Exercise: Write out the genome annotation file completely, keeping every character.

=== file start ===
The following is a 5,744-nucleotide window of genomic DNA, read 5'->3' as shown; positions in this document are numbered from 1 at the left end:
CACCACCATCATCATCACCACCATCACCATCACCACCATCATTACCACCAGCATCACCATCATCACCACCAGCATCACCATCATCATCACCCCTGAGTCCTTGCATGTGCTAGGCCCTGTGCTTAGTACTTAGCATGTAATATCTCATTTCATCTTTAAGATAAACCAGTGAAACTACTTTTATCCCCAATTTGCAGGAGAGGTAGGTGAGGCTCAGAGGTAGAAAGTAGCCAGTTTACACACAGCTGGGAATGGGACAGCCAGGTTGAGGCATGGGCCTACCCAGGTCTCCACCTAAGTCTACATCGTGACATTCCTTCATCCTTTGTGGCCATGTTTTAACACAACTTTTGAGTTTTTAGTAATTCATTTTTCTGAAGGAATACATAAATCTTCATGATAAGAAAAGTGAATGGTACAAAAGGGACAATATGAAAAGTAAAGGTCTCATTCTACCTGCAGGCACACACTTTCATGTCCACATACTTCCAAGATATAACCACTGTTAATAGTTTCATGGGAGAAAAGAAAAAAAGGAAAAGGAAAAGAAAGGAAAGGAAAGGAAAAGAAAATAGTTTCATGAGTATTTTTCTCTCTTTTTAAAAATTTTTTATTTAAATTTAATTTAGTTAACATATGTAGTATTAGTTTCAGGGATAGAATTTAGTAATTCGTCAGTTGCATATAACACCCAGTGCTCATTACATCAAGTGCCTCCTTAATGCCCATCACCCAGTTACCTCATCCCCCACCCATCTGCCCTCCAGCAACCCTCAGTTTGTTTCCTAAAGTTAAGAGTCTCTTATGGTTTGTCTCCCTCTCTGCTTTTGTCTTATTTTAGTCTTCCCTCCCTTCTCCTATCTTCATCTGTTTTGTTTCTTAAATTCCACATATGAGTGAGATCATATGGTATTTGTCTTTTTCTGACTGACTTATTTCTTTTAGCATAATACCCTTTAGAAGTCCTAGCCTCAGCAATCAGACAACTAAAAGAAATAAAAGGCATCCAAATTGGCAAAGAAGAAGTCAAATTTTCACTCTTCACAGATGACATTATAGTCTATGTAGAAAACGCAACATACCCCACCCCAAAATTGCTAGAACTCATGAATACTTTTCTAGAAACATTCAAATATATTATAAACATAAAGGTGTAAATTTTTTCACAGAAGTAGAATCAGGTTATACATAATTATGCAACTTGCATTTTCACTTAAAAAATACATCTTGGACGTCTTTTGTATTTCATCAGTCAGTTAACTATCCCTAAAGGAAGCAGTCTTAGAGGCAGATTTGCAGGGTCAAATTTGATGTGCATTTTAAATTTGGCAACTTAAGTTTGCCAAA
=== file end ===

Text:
The following is a 5,744-nucleotide window of genomic DNA, read 5'->3' as shown; positions in this document are numbered from 1 at the left end:
CACCACCATCATCATCACCACCATCACCATCACCACCATCATTACCACCAGCATCACCATCATCACCACCAGCATCACCATCATCATCACCCCTGAGTCCTTGCATGTGCTAGGCCCTGTGCTTAGTACTTAGCATGTAATATCTCATTTCATCTTTAAGATAAACCAGTGAAACTACTTTTATCCCCAATTTGCAGGAGAGGTAGGTGAGGCTCAGAGGTAGAAAGTAGCCAGTTTACACACAGCTGGGAATGGGACAGCCAGGTTGAGGCATGGGCCTACCCAGGTCTCCACCTAAGTCTACATCGTGACATTCCTTCATCCTTTGTGGCCATGTTTTAACACAACTTTTGAGTTTTTAGTAATTCATTTTTCTGAAGGAATACATAAATCTTCATGATAAGAAAAGTGAATGGTACAAAAGGGACAATATGAAAAGTAAAGGTCTCATTCTACCTGCAGGCACACACTTTCATGTCCACATACTTCCAAGATATAACCACTGTTAATAGTTTCATGGGAGAAAAGAAAAAAAGGAAAAGGAAAAGAAAGGAAAGGAAAGGAAAAGAAAATAGTTTCATGAGTATTTTTCTCTCTTTTTAAAAATTTTTTATTTAAATTTAATTTAGTTAACATATGTAGTATTAGTTTCAGGGATAGAATTTAGTAATTCGTCAGTTGCATATAACACCCAGTGCTCATTACATCAAGTGCCTCCTTAATGCCCATCACCCAGTTACCTCATCCCCCACCCATCTGCCCTCCAGCAACCCTCAGTTTGTTTCCTAAAGTTAAGAGTCTCTTATGGTTTGTCTCCCTCTCTGCTTTTGTCTTATTTTAGTCTTCCCTCCCTTCTCCTATCTTCATCTGTTTTGTTTCTTAAATTCCACATATGAGTGAGATCATATGGTATTTGTCTTTTTCTGACTGACTTATTTCTTTTAGCATAATACCCTTTAGAAGTCCTAGCCTCAGCAATCAGACAACTAAAAGAAATAAAAGGCATCCAAATTGGCAAAGAAGAAGTCAAATTTTCACTCTTCACAGATGACATTATAGTCTATGTAGAAAACGCAACATACCCCACCCCAAAATTGCTAGAACTCATGAATACTTTTCTAGAAACATTCAAATATATTATAAACATAAAGGTGTAAATTTTTTCACAGAAGTAGAATCAGGTTATACATAATTATGCAACTTGCATTTTCACTTAAAAAATACATCTTGGACGTCTTTTGTATTTCATCAGTCAGTTAACTATCCCTAAAGGAAGCAGTCTTAGAGGCAGATTTGCAGGGTCAAATTTGATGTGCATTTTAAATTTGGCAACTTAAGTTTGCCAAA